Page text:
Begn 1976, New York Penal Law Section 240.37 criminalized loitering in a public place by anyone whom the police determined present for the purpose of prostitution.
“Purpose” is not defined in New York’s Penal Law, thus the reason for one’s presence was ultimately decided by the opinions of arresting officers. On any street, sidewalk, bridge, plaza, park, subway, or inside her motor vehicle, a woman could be arrested for repeatedly beckoning or attempting to engage passers-by in conversation. A woman could be surveilled, searched, and detained, in part because an officer took issue with her clothing.
When processing Section 240.37 arrests, officers and prosecutors relied on pre-printed affidavits to select “indications of prostitution” including: the defendant was standing somewhere other than a bus stop or taxi stand; the defendant was carrying money or “sexual paraphernalia”; the defendant was with someone known to have been previously arrested for prostitution-related offenses. None of the choices, in and of themselves, reflect any illegal activity.
The New York City Police Department (NYPD) Patrol Guide also instructed officers to inform prosecutors of an arrestee’s clothing, as “pertinent information” to a probable cause inquiry. But the NYPD offered no objective criteria on what attire would be considered suspect, thus failing citizens the ability to anticipate how their fashion could establish cause for their arrest. Fashion, of course, is also constitutionally protected behavior.
Police officers made their decisions to arrest often through a strange sexualized gaze.
From 2012 through 2015, nearly 1,300 individuals were arrested in New York City under the law, and data show 85% of them were Black or Latina.
Transgender women were especially victimized, and were arrested in “sweeps” of places where they gathered as a community.
On September 30, 2016, The Legal Aid Society of New York and Cleary Gottlieb Steen & Hamilton LLP filed a civil rights class action, D.H. v. City of New York, against the New York City Police Department on behalf of women who had been wrongly arrested for inherently innocent conduct under New York Penal Law Section 240.37. In October, I was introduced to Legal Aid attorneys through my work as a resident artist in a transgender housing unit at the Manhattan Detention Complex in New York City. The illustrations from this article are based on redacted NYPD arrest affidavits used as “indications of prostitution” that were shared with me from the lawsuit.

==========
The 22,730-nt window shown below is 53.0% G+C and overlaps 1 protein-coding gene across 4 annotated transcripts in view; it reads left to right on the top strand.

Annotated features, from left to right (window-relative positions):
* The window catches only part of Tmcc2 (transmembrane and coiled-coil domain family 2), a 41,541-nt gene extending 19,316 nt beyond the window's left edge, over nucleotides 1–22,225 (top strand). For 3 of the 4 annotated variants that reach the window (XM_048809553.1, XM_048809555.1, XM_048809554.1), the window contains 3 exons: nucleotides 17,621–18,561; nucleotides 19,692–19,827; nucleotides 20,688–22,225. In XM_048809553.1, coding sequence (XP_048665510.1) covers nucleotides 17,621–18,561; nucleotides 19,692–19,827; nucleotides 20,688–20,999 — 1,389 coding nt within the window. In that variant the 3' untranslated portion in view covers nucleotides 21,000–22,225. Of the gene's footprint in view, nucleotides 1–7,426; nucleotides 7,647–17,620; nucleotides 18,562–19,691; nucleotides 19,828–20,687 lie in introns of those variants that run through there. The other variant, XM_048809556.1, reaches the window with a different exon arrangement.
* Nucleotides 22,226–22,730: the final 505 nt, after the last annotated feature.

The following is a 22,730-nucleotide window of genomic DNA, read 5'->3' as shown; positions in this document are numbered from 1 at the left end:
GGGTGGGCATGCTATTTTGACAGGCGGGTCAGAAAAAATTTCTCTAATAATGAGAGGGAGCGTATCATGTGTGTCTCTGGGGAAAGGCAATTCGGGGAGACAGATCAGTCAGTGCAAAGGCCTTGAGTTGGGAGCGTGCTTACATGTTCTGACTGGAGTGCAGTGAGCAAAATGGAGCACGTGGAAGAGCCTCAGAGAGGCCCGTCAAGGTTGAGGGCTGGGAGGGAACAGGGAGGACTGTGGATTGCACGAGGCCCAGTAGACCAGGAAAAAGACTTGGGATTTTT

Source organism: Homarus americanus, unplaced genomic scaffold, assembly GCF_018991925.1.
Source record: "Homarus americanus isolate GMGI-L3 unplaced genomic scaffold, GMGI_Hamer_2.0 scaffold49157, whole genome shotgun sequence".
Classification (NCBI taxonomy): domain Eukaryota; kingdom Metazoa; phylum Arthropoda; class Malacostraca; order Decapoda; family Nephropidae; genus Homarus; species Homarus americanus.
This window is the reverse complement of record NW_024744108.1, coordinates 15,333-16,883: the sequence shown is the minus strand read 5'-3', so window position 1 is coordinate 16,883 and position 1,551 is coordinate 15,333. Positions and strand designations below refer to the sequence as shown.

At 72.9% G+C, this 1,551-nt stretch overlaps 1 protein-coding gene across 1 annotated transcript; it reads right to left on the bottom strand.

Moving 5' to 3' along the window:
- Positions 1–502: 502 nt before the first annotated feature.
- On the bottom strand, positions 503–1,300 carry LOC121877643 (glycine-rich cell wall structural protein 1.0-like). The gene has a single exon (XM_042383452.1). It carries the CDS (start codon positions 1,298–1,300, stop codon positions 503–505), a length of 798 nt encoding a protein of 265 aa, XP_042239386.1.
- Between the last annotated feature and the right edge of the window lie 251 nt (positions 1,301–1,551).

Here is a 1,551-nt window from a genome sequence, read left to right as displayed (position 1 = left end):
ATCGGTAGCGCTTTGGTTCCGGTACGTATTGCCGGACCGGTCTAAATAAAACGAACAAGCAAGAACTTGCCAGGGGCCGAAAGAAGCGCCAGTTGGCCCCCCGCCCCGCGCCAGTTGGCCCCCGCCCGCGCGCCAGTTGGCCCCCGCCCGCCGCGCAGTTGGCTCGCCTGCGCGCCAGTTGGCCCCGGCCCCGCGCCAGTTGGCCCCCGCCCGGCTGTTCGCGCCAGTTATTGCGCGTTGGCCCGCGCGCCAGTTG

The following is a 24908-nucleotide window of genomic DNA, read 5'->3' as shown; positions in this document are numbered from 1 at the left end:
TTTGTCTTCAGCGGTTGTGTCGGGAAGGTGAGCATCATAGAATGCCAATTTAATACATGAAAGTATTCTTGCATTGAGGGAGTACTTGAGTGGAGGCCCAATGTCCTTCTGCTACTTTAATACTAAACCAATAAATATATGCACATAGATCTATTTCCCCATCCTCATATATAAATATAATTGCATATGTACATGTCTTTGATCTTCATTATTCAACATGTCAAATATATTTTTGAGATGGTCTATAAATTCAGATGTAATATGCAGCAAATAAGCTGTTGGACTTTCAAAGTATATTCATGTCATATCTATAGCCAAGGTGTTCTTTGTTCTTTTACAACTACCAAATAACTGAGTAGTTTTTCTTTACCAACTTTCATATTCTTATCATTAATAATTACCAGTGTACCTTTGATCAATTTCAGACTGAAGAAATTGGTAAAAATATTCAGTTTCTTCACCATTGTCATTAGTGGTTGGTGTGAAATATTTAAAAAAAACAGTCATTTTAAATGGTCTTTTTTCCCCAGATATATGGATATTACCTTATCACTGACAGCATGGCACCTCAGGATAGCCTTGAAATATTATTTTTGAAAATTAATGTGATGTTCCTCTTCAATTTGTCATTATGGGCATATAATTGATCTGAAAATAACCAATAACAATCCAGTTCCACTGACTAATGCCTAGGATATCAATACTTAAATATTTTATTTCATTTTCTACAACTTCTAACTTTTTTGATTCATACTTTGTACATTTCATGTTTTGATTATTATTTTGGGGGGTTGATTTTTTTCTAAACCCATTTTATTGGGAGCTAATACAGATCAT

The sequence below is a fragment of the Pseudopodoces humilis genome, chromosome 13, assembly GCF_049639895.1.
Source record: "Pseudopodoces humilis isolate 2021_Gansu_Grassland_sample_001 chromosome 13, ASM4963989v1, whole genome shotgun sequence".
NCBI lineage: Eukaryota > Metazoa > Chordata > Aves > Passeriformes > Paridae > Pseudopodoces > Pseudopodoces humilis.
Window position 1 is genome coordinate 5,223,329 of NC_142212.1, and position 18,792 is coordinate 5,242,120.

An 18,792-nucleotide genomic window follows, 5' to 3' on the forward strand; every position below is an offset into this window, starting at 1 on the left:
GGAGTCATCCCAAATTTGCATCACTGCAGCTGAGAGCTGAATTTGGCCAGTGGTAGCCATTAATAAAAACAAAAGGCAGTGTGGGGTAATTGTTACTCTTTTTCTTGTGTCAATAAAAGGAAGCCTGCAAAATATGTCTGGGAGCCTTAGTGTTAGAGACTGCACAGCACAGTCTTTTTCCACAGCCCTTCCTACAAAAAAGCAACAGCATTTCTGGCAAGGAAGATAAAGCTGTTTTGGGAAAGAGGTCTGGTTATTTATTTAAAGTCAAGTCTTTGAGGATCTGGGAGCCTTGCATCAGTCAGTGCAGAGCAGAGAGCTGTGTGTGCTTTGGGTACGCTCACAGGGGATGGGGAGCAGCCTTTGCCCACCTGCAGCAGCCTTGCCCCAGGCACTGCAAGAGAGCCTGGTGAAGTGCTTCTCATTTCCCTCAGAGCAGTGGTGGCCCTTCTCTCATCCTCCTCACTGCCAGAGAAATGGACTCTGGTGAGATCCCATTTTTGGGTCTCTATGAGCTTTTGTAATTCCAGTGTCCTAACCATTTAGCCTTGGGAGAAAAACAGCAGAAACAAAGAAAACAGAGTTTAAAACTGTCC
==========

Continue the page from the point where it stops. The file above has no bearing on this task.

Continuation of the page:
In January 2018, the Southern District of New York court dismissed a majority of the D.H. v. City of New York plaintiffs’ claims. That June, the case entered mediation and the NYPD agreed to modest reforms and to ammend its patrol guide. Nevertheless, in the following months, “loitering for the purpose of prostitution” arrests began to rise. Although such arrests had declined in New York State from 2010 to 2016, the number of arrests in New York City nearly tripled from 2017 to 2018, the majority of which occurred after the NYPD amended its patrol guide.
In 2018, legislators introduced a bill to completely repeal New York Penal Law Section 240.37, “which has led to arbitrary and discriminatory enforcement by targeting women from marginalized groups that are at high risk for sex trafficking and other exploitation and abuse.” The bill did not reach a floor vote that year, but the movement to repeal grew, and Section 240.37 became known as the “Walking While Trans Ban.”
In February 2021, after years of legal battle and incredible advocacy from grassroots organizations and community activists, legislation was signed to repeal the law prohibiting “loitering for the purpose of engaging in a prostitution offense.”
NYPD continues to arrest women for engaging in sex work.
This article originally appeared on VanityFair.com as An Arresting Gaze: How One New York Law Turns Women into Suspects. It has been updated to reflect the repeal of New York Penal Law Section 240.37.